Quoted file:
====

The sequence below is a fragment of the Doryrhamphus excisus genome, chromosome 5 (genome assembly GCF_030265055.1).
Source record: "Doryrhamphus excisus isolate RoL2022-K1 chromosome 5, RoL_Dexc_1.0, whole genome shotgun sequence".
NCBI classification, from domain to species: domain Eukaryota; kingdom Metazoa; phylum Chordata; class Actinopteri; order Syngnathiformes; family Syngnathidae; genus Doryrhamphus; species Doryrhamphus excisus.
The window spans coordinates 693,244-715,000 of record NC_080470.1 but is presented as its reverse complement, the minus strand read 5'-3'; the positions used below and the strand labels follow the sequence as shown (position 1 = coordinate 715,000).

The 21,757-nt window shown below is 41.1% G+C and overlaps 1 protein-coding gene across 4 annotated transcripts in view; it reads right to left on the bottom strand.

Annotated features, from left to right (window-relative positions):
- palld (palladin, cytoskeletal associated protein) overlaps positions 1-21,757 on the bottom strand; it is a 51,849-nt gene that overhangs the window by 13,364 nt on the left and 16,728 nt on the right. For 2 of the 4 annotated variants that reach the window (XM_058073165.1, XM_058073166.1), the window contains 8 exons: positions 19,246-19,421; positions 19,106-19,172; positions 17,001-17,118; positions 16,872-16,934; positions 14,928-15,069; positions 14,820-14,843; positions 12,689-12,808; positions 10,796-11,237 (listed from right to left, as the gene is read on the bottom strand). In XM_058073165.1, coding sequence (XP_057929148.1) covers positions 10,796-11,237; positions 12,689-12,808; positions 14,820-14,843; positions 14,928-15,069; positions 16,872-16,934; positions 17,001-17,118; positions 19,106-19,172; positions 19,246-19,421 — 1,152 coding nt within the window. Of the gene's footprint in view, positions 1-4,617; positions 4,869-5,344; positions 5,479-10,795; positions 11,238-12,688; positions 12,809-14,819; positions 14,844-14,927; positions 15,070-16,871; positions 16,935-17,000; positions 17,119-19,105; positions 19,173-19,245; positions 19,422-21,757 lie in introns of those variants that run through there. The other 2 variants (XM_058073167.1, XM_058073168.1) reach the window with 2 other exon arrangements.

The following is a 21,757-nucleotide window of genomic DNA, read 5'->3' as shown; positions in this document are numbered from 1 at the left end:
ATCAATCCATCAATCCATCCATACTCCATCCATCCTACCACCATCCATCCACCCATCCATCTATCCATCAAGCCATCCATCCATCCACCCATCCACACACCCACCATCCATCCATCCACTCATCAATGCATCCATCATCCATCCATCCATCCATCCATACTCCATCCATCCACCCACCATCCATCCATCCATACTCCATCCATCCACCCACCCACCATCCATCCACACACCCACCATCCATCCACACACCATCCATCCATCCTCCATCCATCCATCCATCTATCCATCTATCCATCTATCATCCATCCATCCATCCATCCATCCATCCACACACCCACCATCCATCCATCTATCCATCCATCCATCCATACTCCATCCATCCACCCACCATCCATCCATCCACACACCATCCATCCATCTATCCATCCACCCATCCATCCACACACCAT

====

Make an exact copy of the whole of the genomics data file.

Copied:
The sequence below is a fragment of the Doryrhamphus excisus genome, chromosome 5 (genome assembly GCF_030265055.1).
Source record: "Doryrhamphus excisus isolate RoL2022-K1 chromosome 5, RoL_Dexc_1.0, whole genome shotgun sequence".
NCBI classification, from domain to species: domain Eukaryota; kingdom Metazoa; phylum Chordata; class Actinopteri; order Syngnathiformes; family Syngnathidae; genus Doryrhamphus; species Doryrhamphus excisus.
The window spans coordinates 693,244-715,000 of record NC_080470.1 but is presented as its reverse complement, the minus strand read 5'-3'; the positions used below and the strand labels follow the sequence as shown (position 1 = coordinate 715,000).

The 21,757-nt window shown below is 41.1% G+C and overlaps 1 protein-coding gene across 4 annotated transcripts in view; it reads right to left on the bottom strand.

Annotated features, from left to right (window-relative positions):
- palld (palladin, cytoskeletal associated protein) overlaps positions 1-21,757 on the bottom strand; it is a 51,849-nt gene that overhangs the window by 13,364 nt on the left and 16,728 nt on the right. For 2 of the 4 annotated variants that reach the window (XM_058073165.1, XM_058073166.1), the window contains 8 exons: positions 19,246-19,421; positions 19,106-19,172; positions 17,001-17,118; positions 16,872-16,934; positions 14,928-15,069; positions 14,820-14,843; positions 12,689-12,808; positions 10,796-11,237 (listed from right to left, as the gene is read on the bottom strand). In XM_058073165.1, coding sequence (XP_057929148.1) covers positions 10,796-11,237; positions 12,689-12,808; positions 14,820-14,843; positions 14,928-15,069; positions 16,872-16,934; positions 17,001-17,118; positions 19,106-19,172; positions 19,246-19,421 — 1,152 coding nt within the window. Of the gene's footprint in view, positions 1-4,617; positions 4,869-5,344; positions 5,479-10,795; positions 11,238-12,688; positions 12,809-14,819; positions 14,844-14,927; positions 15,070-16,871; positions 16,935-17,000; positions 17,119-19,105; positions 19,173-19,245; positions 19,422-21,757 lie in introns of those variants that run through there. The other 2 variants (XM_058073167.1, XM_058073168.1) reach the window with 2 other exon arrangements.

The following is a 21,757-nucleotide window of genomic DNA, read 5'->3' as shown; positions in this document are numbered from 1 at the left end:
ATCAATCCATCAATCCATCCATACTCCATCCATCCTACCACCATCCATCCACCCATCCATCTATCCATCAAGCCATCCATCCATCCACCCATCCACACACCCACCATCCATCCATCCACTCATCAATGCATCCATCATCCATCCATCCATCCATCCATACTCCATCCATCCACCCACCATCCATCCATCCATACTCCATCCATCCACCCACCCACCATCCATCCACACACCCACCATCCATCCACACACCATCCATCCATCCTCCATCCATCCATCCATCTATCCATCTATCCATCTATCATCCATCCATCCATCCATCCATCCATCCACACACCCACCATCCATCCATCTATCCATCCATCCATCCATACTCCATCCATCCACCCACCATCCATCCATCCACACACCATCCATCCATCTATCCATCCACCCATCCATCCACACACCAT